This year’s curriculum offerings are tri-fold; the Sitting Together curriculum is designed for children from 3-13 and there is an adult study guide with complementary weekly activities and discussion questions to deepen understanding and support the practice for adults. The parent sessions are an important companion to the children’s lessons.
A Child’s Path (Preschool – 6th Grade)
Our children arrive into this world with an innate spirituality in which expansive connection, wonder, and awe come naturally. Spirituality is the feeling of being interconnected to that which is larger than oneself. It is often expressed in wonder and awe. This is especially apparent in younger children. Without care and tending, childhood spirituality can wither as they grow. This curriculum aims to draw and expand children’s spiritual capacities.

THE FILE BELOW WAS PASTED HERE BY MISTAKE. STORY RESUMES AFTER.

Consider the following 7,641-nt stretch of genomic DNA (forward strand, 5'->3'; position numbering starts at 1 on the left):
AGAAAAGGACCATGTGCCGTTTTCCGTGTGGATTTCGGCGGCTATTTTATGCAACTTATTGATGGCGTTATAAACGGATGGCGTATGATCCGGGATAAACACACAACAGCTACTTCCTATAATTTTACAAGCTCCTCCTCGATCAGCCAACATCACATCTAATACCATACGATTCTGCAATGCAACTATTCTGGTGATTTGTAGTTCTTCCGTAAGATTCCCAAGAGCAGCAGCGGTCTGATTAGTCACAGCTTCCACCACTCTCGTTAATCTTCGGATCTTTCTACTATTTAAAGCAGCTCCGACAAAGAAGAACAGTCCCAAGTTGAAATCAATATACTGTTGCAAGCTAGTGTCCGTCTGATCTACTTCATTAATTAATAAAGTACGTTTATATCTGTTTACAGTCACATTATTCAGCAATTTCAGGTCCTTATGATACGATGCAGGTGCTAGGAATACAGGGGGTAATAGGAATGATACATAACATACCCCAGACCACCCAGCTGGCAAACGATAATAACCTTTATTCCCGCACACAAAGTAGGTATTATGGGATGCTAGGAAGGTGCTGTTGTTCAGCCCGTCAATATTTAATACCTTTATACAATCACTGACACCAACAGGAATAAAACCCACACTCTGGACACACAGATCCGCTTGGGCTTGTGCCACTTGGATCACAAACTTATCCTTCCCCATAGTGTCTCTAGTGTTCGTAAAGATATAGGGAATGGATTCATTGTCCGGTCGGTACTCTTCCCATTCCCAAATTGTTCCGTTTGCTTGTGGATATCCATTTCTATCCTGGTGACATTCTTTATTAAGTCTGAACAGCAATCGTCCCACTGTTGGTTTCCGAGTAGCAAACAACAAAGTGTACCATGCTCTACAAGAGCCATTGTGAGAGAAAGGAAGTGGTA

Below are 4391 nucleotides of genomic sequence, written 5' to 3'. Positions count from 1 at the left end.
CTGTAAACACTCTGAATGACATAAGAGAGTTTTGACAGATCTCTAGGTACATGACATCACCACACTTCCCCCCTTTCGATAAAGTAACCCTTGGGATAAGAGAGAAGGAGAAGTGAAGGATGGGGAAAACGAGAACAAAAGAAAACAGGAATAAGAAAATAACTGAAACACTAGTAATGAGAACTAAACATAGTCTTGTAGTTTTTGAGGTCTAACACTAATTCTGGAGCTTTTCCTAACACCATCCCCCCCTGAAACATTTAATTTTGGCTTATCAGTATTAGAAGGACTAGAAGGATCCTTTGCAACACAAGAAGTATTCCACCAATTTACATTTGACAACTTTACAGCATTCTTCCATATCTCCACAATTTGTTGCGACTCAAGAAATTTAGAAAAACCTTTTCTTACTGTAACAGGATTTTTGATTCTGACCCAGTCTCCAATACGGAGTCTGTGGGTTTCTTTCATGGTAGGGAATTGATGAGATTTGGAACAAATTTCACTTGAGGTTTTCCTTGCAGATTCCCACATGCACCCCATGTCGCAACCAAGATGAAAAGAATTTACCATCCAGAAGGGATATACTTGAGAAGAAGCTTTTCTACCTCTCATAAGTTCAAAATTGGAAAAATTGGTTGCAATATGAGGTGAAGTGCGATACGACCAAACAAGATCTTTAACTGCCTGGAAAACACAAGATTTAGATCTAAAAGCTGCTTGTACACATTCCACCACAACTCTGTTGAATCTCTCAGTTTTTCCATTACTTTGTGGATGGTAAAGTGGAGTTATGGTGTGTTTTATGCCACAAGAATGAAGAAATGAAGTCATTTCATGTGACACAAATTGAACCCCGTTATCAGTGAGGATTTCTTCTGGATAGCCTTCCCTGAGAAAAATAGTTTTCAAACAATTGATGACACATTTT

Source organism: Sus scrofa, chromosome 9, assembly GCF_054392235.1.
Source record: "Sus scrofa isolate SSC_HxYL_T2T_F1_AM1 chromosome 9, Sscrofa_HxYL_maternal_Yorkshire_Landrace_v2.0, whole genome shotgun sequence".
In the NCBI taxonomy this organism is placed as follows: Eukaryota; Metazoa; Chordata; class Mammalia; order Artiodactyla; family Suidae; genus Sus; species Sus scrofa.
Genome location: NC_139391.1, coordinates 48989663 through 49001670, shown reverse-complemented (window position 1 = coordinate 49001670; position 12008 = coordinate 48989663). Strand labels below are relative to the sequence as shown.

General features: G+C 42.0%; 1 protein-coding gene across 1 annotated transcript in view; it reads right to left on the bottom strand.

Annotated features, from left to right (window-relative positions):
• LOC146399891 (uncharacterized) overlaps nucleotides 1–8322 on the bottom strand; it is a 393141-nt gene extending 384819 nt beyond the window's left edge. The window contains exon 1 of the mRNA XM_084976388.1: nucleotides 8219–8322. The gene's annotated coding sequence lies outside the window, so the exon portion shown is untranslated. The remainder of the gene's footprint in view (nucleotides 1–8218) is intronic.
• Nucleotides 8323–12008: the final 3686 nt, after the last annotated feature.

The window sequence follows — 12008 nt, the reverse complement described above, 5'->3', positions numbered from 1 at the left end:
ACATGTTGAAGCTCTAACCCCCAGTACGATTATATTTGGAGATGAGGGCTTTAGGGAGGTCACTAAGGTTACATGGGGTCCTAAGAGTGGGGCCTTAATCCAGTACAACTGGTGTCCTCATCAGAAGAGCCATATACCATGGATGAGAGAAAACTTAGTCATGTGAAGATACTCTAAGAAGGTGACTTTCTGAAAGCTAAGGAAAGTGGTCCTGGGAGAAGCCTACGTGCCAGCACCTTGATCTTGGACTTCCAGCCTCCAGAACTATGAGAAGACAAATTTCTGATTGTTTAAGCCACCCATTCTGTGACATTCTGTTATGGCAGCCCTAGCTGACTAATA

The purpose is to provide children with the ways of beginning to find:
- Meaning and purpose in life
- Freedom from greed, ill will, hatred, ignorance, delusion and entitlement
- Authentic love for oneself and others
- Values and priorities that lead to happiness, peace and contentment
The children’s program is based on the idea that children experience spirituality through their senses. Connection, mystery, awe, love, contentment, inner peace – these arise through hearing stories and singing together, smells of incense or the sidewalk after it rains, sharing food, visuals in art and candlelight, and in moving the body in ceremony or dance. Thus, all of the lessons center on activities that connect to the senses. Since we will be leading the activities virtually on Zoom and videos, it will be important for families to bring many of the sensory experiences alive for the children in your homes.